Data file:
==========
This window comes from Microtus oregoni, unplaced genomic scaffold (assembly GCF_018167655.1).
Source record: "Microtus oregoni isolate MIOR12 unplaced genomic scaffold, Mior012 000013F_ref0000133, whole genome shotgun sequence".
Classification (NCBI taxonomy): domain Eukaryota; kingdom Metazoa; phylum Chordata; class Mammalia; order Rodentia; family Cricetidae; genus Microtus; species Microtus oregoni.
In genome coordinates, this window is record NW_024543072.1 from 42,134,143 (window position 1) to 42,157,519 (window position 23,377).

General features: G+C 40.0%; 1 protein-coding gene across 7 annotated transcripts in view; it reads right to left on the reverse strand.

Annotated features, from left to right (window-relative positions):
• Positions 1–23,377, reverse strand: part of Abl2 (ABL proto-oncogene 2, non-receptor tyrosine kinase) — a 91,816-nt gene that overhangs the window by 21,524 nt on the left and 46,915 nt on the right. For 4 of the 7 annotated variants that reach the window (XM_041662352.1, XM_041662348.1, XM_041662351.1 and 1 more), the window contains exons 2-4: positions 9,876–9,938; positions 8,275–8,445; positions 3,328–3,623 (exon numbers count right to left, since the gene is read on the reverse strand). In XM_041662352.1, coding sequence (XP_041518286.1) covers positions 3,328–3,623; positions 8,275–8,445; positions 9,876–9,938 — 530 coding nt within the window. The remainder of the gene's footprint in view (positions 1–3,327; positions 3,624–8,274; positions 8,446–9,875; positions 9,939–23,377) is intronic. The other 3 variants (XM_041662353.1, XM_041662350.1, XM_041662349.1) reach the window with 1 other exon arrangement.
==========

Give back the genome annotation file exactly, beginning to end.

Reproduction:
This window comes from Microtus oregoni, unplaced genomic scaffold (assembly GCF_018167655.1).
Source record: "Microtus oregoni isolate MIOR12 unplaced genomic scaffold, Mior012 000013F_ref0000133, whole genome shotgun sequence".
Classification (NCBI taxonomy): domain Eukaryota; kingdom Metazoa; phylum Chordata; class Mammalia; order Rodentia; family Cricetidae; genus Microtus; species Microtus oregoni.
In genome coordinates, this window is record NW_024543072.1 from 42,134,143 (window position 1) to 42,157,519 (window position 23,377).

General features: G+C 40.0%; 1 protein-coding gene across 7 annotated transcripts in view; it reads right to left on the reverse strand.

Annotated features, from left to right (window-relative positions):
• Positions 1–23,377, reverse strand: part of Abl2 (ABL proto-oncogene 2, non-receptor tyrosine kinase) — a 91,816-nt gene that overhangs the window by 21,524 nt on the left and 46,915 nt on the right. For 4 of the 7 annotated variants that reach the window (XM_041662352.1, XM_041662348.1, XM_041662351.1 and 1 more), the window contains exons 2-4: positions 9,876–9,938; positions 8,275–8,445; positions 3,328–3,623 (exon numbers count right to left, since the gene is read on the reverse strand). In XM_041662352.1, coding sequence (XP_041518286.1) covers positions 3,328–3,623; positions 8,275–8,445; positions 9,876–9,938 — 530 coding nt within the window. The remainder of the gene's footprint in view (positions 1–3,327; positions 3,624–8,274; positions 8,446–9,875; positions 9,939–23,377) is intronic. The other 3 variants (XM_041662353.1, XM_041662350.1, XM_041662349.1) reach the window with 1 other exon arrangement.